Ride Wild(4)

By: Laura Kaye

“Little man,” Slider said, giving him a squeeze when the boy’s body hit him at full speed. “Sleep okay?”

“Yeah,” Ben said. “We saved you ice cream.”

“Hey, Dad,” Sam said, taking his bowl to the sink and cleaning up his brother’s mess—without having to be asked. Sometimes Slider had to wonder which of them was the adult around here anymore, and didn’t that make him feel like fucking Dad of the Year.

“Ice cream?” he asked, eyeing the babysitter where she stood at the sink rinsing the breakfast dishes.

She threw a tentative smile over her shoulder. “I promised them a party, so I texted Phoenix and asked him to bring over a couple half gallons and all the fixings for a sundae-building party.”

“Phoenix taught me how to make a banana split,” Ben said, talking a mile a minute. “Except marshmallow goop is gross. And cherries stain the ice cream and make everything red which is even grosser.”

Cora chuckled. “I didn’t see any ice cream left in your bowl, Bean.”

The boy turned a smile on her that was gonna break hearts one day. “Well, no . . .”

“Go brush your teeth and put on your shoes,” she said, shaking her head with an indulgent smile. “Bus will be here in ten minutes.”

Slider watched the series of exchanges like he was merely an observer. Like he was on the outside looking in. And it was an apt description, wasn’t it? The babysitter was the one giving his kids a reason to smile and be happy. And his club brother, Phoenix Creed, had apparently had a hand in that, too.

It should’ve all struck him as completely normal. A happy, functional family. But normal . . . Jesus, normal killed him these days. It really did. He was glad for it, for Ben’s and Sam’s sakes. But otherwise, normal felt a whole lot like trying to swallow crushed glass. It’d been like that ever since Kim had told him what had been going on with her . . .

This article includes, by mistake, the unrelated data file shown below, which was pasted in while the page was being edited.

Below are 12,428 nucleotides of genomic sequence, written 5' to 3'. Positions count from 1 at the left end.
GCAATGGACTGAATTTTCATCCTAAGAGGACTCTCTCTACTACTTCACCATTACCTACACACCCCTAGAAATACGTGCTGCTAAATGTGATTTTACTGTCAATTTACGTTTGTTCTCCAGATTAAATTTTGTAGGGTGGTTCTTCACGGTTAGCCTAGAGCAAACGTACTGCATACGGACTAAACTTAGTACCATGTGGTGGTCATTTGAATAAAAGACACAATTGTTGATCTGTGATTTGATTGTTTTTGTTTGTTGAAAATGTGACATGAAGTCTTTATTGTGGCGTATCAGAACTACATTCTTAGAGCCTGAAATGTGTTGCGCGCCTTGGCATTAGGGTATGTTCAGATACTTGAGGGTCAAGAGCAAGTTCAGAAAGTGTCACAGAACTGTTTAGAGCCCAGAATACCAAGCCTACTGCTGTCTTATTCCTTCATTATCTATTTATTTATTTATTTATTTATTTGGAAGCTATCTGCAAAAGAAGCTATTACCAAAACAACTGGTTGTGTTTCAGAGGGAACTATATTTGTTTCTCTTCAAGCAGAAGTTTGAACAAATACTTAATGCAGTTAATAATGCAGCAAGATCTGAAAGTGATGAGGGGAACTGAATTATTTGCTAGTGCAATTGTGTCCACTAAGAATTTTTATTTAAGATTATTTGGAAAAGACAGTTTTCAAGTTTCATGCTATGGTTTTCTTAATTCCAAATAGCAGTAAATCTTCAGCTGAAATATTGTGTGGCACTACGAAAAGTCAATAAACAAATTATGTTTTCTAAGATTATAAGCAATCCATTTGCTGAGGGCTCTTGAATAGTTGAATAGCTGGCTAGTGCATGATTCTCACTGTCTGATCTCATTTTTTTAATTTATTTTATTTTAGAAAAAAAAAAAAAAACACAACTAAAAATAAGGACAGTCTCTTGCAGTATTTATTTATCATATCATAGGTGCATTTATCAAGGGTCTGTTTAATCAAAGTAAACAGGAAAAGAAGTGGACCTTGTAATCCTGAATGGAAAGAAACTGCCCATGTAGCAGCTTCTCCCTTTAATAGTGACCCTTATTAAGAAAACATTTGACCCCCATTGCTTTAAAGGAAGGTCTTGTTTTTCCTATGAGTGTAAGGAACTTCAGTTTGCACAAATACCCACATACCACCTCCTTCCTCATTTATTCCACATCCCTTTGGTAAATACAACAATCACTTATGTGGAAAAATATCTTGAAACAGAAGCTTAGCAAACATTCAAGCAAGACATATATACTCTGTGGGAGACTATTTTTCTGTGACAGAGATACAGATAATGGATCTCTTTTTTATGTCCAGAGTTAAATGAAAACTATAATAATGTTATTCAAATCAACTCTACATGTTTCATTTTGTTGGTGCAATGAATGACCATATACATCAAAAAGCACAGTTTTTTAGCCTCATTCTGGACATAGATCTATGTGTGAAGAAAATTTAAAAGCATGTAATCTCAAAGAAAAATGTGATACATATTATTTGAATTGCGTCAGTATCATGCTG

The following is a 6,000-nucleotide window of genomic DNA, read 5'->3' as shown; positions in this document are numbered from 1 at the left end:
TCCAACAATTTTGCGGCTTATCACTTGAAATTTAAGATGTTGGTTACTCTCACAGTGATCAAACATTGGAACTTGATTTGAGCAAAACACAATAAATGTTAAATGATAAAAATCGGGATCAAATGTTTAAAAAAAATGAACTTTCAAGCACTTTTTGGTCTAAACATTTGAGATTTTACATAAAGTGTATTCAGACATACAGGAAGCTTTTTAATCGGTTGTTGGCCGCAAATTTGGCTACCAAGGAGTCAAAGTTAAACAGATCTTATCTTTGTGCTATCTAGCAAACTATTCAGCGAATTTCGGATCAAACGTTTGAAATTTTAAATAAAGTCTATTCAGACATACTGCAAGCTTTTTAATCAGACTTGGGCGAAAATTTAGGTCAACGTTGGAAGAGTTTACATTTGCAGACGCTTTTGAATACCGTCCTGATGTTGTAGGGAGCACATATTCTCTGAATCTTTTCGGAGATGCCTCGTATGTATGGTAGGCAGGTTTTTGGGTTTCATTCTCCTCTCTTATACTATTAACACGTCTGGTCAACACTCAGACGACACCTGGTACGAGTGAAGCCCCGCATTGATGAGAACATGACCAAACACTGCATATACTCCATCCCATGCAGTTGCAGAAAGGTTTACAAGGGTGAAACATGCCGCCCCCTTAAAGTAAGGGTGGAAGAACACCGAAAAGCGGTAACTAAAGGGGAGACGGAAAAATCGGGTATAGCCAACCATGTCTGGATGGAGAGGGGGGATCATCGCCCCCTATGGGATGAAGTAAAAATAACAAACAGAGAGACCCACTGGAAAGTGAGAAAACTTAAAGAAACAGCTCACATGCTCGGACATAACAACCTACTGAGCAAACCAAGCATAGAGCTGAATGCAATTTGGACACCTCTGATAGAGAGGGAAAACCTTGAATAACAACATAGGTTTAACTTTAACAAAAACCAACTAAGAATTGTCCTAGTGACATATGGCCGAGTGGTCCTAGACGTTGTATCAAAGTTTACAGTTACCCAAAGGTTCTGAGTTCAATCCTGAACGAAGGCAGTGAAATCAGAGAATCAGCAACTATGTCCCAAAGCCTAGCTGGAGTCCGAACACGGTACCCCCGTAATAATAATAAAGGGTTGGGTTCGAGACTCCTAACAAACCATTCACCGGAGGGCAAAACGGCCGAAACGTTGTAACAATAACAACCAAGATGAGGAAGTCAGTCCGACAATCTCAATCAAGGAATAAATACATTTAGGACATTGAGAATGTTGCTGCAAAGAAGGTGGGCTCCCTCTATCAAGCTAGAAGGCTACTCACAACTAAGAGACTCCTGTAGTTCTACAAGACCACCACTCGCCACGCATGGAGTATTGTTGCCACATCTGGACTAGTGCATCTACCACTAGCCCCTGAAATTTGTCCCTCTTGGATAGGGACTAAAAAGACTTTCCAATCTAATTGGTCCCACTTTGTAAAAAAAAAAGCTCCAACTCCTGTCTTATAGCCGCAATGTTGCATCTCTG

Cora’s voice forced away the thoughts. “Can I make you something to eat?”

He slanted a glance at her, studiously ignoring the little intimacies of her appearance—like that her makeup-free face and cute pigtails revealed that she’d woken up in his house, like that the oversized sweatshirt she wore over a pair of boxers likely covered the clothes in which she’d slept, like that she’d painted the second toenail on each foot a different color from the rest.

None of which he had any business noticing. “I’m good,” he said, the lie obvious to both of them, but what the hell did that really matter? “Thanks,” he forced himself to add.

Sam returned first to the kitchen, and Slider was grateful for the interference.

“Finish your homework?” he asked his boy.

“Yeah,” Sam said, throwing a shy smile at Cora—who was suddenly blushing a beautiful, brilliant cherry red that made Slider pull a double take. It was on the tip of his tongue to ask, but then the whirlwind that was his six-year-old came into the kitchen, and, after a couple of quick good-byes, Cora was bustling them both out the front door for the bus.

The house resoundingly quiet now, he glanced out the front door. And found Cora walking up the driveway while holding the boys’ hands—both of them, even Sam, who hadn’t offered or sought a hug in . . . well, just over two years. The kids’ laughter reached him even from this distance, their body language relaxed, happy, and open despite the fact that the gray morning had turned drizzly.

Damn, there was no denying this woman was good with them. Even more, she was good for them. Much better than the older neighbor lady had been, with her smoking and bad knees and dislike of noise.

Slider had gotten lucky finding Cora. Once, he might’ve thought that she’d come along right when they needed her, as if the universe had personally done him a solid by dropping Cora Campbell in the Ravens’ lap. But Slider didn’t believe in luck or fate or divine providence, and he knew one day, Cora would leave him, too.

Everybody did.

They were just using each other in the meantime.

Been there, done that, got the motherfucking T-shirt.

When Cora returned five minutes later, he stood at the kitchen counter chugging a glass of water.

“So, I’ll get changed,” she said, thumbing over her shoulder. He gave her a nod and tried not to let his gaze connect the rain droplets that darkened her sweatshirt and slicked the exposed skin of her legs. “But I wanted to mention that we need to go grocery shopping.”

We. The word was a total sucker punch.

And it made him need to get her the hell out of his house. At least for a few hours. Because the only we Slider did now was the kind he’d created with his own blood. “I’ll get on it.”